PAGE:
My third amendment concerns maternity networks. Neonatal and cancer networks, where they work well, have proved to be highly effective. It is a model that those in maternity services wish to adopt. They believe that effective, inclusive and supported maternity networks have the potential to ensure that all women, within the network locality, are able to access the full range of services from pre-conception to early years. The networks would be able to promote choice within these services and work with all providers to ensure that women are offered and are able to exercise informed choice. The existing networks have received funding for their infrastructure, which has enabled them to be effective. Will my noble friend consider a similar commitment from the Government to support the development and sustainability of maternity provider networks and ensure that they are properly resourced?
Part of the network should be the care offered by independent midwives, who give a highly specialised and personalised service, accompanying the family through this wonderful but often stressful time in their lives. There are around 130 independent midwives in the country, but there are about 800 who would choose to work in this way if they could get professional indemnity insurance. Currently that is not the case because of market failure to provide for it.
The EU Council of Ministers has issued a directive on patients' rights on cross-border healthcare that requires member states to ensure that systems of professional liability insurance are in place for treatment provided on their territory. The Government ratified this directive on 28 February this year, which means that all midwives in independent practice in the UK will need to be able to access this insurance from September 2013 in order to be registered with their regulatory body, the NMC. Without registration, they will not be able to practise midwifery legally; independent midwifery will disappear, unless a solution to the insurance conundrum is found. Can we really afford to let this happen when the maternity services are in such desperate need of experienced, skilled midwives?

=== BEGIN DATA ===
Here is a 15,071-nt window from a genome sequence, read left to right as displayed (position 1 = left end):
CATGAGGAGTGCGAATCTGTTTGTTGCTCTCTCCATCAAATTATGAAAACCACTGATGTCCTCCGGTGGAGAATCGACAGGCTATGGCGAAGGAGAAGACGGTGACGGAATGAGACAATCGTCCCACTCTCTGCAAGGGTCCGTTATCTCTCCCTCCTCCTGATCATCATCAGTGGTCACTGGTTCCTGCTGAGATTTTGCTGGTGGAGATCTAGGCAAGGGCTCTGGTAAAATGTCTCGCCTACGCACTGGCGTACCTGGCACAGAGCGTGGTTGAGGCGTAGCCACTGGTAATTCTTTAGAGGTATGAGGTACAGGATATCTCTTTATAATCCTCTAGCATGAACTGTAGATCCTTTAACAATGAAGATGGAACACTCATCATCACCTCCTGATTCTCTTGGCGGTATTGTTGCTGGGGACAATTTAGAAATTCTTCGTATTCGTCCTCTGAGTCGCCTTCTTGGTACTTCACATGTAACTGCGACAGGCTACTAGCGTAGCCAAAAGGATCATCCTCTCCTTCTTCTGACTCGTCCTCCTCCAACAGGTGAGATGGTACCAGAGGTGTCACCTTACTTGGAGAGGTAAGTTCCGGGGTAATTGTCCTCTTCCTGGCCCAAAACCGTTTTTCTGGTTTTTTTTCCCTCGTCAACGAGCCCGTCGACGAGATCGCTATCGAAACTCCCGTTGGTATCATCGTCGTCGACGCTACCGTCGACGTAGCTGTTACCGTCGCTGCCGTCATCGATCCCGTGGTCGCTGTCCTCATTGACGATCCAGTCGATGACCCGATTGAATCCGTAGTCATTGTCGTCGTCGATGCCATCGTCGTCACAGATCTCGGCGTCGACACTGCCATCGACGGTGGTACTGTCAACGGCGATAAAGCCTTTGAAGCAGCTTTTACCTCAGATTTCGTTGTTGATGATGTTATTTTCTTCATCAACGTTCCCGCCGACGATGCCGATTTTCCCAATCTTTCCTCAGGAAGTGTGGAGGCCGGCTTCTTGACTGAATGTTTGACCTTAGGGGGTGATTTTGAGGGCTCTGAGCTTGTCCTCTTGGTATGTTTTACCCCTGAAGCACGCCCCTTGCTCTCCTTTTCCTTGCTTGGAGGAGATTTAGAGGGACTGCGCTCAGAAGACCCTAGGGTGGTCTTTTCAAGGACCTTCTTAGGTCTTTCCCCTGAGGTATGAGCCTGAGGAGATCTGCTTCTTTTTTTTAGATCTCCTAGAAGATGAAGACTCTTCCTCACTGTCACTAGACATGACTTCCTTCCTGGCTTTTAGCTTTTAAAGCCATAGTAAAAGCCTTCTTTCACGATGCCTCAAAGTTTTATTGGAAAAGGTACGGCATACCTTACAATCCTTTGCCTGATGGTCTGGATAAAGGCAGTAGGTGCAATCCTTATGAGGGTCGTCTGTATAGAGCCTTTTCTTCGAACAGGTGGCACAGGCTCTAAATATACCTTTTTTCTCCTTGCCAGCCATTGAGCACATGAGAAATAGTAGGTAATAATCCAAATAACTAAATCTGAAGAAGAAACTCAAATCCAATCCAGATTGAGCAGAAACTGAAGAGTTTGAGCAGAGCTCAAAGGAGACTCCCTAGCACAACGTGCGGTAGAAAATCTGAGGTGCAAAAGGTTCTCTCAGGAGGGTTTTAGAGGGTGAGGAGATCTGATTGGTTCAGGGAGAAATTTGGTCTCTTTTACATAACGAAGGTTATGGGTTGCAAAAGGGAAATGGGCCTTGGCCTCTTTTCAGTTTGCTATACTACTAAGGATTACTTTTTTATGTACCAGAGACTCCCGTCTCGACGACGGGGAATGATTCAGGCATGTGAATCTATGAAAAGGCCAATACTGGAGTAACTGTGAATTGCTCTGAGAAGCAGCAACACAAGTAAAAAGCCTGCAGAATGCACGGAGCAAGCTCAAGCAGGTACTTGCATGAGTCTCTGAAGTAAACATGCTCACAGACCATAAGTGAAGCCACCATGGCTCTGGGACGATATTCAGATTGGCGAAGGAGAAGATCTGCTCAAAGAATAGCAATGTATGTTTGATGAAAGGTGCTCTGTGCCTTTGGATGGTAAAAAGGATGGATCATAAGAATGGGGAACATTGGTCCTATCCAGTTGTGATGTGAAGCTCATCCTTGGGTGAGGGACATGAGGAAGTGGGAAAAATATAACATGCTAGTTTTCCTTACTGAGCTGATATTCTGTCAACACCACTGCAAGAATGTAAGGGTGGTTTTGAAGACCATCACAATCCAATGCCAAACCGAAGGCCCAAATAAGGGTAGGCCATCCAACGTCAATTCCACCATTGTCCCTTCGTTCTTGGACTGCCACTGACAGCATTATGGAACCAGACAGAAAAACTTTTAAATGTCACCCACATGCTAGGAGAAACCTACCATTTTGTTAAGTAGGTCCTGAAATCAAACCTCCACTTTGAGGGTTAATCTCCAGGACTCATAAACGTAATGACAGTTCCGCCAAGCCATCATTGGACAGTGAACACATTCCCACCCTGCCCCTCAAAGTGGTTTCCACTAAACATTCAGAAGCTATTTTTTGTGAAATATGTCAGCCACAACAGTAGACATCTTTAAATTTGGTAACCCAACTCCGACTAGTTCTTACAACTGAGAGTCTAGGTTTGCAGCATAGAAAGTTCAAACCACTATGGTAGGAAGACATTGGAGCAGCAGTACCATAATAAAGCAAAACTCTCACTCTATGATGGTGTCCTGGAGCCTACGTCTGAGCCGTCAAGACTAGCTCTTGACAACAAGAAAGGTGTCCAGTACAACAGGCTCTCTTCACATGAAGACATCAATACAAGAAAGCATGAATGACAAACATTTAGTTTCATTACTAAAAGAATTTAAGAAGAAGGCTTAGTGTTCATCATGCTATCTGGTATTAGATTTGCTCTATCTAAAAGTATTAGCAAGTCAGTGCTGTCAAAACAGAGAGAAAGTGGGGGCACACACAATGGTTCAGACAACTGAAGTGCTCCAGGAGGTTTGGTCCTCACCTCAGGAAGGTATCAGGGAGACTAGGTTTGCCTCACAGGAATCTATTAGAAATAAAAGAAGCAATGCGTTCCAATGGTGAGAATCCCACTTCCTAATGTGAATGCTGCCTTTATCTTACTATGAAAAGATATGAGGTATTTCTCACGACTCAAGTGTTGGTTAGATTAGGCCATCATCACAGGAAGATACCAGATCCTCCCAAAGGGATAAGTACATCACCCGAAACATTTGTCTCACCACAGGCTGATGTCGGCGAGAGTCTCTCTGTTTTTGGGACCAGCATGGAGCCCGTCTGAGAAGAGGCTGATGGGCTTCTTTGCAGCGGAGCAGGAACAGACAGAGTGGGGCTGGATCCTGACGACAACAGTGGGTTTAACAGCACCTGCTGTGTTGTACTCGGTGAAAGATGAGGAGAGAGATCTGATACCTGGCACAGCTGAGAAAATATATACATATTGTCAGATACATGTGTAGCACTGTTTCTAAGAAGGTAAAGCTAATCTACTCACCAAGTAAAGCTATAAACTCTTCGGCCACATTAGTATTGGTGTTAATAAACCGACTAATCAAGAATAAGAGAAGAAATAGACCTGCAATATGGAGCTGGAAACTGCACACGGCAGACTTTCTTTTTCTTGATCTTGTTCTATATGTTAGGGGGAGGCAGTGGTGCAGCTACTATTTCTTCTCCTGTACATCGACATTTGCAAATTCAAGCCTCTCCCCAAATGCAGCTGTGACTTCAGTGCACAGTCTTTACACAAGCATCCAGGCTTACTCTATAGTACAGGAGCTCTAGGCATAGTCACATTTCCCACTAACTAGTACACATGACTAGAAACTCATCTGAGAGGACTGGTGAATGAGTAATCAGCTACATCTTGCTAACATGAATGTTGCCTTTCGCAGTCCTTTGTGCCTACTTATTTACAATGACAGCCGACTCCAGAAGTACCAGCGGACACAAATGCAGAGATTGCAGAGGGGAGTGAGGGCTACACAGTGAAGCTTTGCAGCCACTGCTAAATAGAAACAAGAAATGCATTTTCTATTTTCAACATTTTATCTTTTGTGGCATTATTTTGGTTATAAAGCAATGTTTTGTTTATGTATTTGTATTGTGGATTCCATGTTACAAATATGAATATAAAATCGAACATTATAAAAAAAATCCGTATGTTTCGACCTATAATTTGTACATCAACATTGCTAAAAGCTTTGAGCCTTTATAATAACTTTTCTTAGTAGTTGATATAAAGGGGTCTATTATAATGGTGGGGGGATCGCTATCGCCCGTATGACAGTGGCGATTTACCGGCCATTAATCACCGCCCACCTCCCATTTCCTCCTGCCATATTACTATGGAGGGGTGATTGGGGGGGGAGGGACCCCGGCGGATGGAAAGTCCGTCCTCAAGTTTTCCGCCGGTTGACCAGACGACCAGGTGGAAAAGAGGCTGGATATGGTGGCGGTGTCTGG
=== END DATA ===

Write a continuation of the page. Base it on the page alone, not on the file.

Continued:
The clock is ticking and the issue is urgent. I ask my noble friend, who is well aware of this difficult issue-we have met in the past to discuss it-to tell me when the Government are planning to publish their proposals and when independent midwives and other non-NHS bodies will be able to take up the NHS clinical indemnity arrangements planned for by the Government.
Lord Mawson: My Lords, I rise to support Amendment 131A proposed by the noble Baroness, Lady Cumberlege. My wife and I have three children and have experienced some choice as to whether they were born at home or in hospital. I must admit that this was not a matter to which my wife and I had given a great deal of thought when we had our first child 31 years ago. Then we naively assumed that having a child in hospital was fine and the normal practice. The doctor would look after us. However, the truth is that it was far from normal for a young married couple. We discovered later that everything that was done seemed to be focused not on the well-being of the patient-my wife and child; some would say the customers-but on the interests and timetable of the consultant. Medication was given that was not really needed to ensure that the child was born to fit some preordained hospital schedule, a timetable that I think had more to do with the consultant's golfing schedule, I discovered later, than the interests of the mother and child. The experience left some scars.